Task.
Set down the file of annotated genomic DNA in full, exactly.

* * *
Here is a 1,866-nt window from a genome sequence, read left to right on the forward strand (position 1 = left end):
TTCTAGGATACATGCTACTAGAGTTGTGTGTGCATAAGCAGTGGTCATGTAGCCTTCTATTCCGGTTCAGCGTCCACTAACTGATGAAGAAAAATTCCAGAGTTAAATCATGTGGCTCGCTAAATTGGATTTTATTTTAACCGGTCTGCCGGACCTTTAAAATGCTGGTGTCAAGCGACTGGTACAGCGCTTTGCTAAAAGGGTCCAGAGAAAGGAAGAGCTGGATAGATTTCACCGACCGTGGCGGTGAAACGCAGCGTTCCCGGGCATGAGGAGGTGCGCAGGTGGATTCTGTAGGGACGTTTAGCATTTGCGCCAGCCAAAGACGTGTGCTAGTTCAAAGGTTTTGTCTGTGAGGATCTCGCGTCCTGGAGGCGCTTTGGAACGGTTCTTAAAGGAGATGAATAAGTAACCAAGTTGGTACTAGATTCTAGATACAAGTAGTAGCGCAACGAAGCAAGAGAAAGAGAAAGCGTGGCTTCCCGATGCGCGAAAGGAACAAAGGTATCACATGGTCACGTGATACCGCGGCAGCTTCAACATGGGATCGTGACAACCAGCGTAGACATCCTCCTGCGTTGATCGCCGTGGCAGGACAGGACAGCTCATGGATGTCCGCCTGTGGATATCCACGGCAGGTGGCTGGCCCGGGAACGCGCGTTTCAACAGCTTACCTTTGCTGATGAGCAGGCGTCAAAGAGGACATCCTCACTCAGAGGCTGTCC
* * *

Here is a 1,866-nt window from a genome sequence, read left to right on the forward strand (position 1 = left end):
TTCTAGGATACATGCTACTAGAGTTGTGTGTGCATAAGCAGTGGTCATGTAGCCTTCTATTCCGGTTCAGCGTCCACTAACTGATGAAGAAAAATTCCAGAGTTAAATCATGTGGCTCGCTAAATTGGATTTTATTTTAACCGGTCTGCCGGACCTTTAAAATGCTGGTGTCAAGCGACTGGTACAGCGCTTTGCTAAAAGGGTCCAGAGAAAGGAAGAGCTGGATAGATTTCACCGACCGTGGCGGTGAAACGCAGCGTTCCCGGGCATGAGGAGGTGCGCAGGTGGATTCTGTAGGGACGTTTAGCATTTGCGCCAGCCAAAGACGTGTGCTAGTTCAAAGGTTTTGTCTGTGAGGATCTCGCGTCCTGGAGGCGCTTTGGAACGGTTCTTAAAGGAGATGAATAAGTAACCAAGTTGGTACTAGATTCTAGATACAAGTAGTAGCGCAACGAAGCAAGAGAAAGAGAAAGCGTGGCTTCCCGATGCGCGAAAGGAACAAAGGTATCACATGGTCACGTGATACCGCGGCAGCTTCAACATGGGATCGTGACAACCAGCGTAGACATCCTCCTGCGTTGATCGCCGTGGCAGGACAGGACAGCTCATGGATGTCCGCCTGTGGATATCCACGGCAGGTGGCTGGCCCGGGAACGCGCGTTTCAACAGCTTACCTTTGCTGATGAGCAGGCGTCAAAGAGGACATCCTCACTCAGAGGCTGTCC